The Banality of Bullet Points
I have recently noticed, much to my dismay, that my attention span has declined radically. This has been most noticeable when doing unstructured work like research and writing. I frequently find my mind wandering after 20-30 minutes, and have to force myself to re-engage with the work.
Many of the usual suspects are undoubtedly implicated here. My mobile phone, everyone’s favorite whipping boy, has done a remarkable job of conditioning me to punctuate my day with frequent Twitter refreshes. It is also probably not a coincidence that my attention span now mirrors the atomic unit of my calendar, the 30 minute meeting. But complaints about mobile devices and fragmented work schedules are de rigueur at this point. Today I would like to focus on a different culprit: the pernicious bullet point.
Bullet points have long been criticized by reactionary prose writers for being too reductionist and encouraging superficial thinking. At the same time, they are promoted by the business-writing orthodoxy as a tool to navigate the frenetic communications environment in which we find ourselves more sucessfully. Both perspectives are certainly valid, but I have a different complaint: bullet points inherently fragment your thinking.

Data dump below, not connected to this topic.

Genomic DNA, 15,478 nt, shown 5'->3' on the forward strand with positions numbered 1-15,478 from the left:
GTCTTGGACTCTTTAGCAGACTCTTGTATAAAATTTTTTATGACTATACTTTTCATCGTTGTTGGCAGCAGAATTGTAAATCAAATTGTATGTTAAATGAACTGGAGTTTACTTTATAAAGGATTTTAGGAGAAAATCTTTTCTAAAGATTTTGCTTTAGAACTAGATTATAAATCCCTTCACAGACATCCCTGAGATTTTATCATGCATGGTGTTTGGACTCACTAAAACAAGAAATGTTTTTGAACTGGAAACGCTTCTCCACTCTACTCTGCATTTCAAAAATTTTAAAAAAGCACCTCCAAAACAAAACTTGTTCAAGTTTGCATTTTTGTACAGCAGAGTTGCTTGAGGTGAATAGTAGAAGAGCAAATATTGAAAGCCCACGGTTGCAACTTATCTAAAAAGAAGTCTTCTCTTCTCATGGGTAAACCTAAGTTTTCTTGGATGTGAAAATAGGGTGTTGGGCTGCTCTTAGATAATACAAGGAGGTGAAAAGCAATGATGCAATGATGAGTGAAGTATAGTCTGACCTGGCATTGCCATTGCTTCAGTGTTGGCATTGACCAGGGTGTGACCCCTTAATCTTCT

I have recently begun using the excellent tool Obsidian for note taking after experimenting with alternatives like Workflowy and Roam Research. Perhaps because of my experience with these tools, I find myself defaulting to using a bulleted list as my default note structure. This is despite the fact that a key benefit of Obsidian over its competitors is the ability to take notes in markdown syntax and take advantage of the richness that this provides.
These bulleted lists and notes are relatively well suited to some contexts like meetings, where I’m just jotting down relevant facts or action items. But when applied to deeper research, they simply facilitate laziness. I find myself falling back to incomplete sentences and fragmented thoughts rather than developing a coherent narrative.
A new year’s resolution then: I will use fewer bullet points and more prose. Perhaps, if coupled with some thoughtful adjustments to my other behaviors, this will help rebuild my tattered attention span and knock the dust off my prose.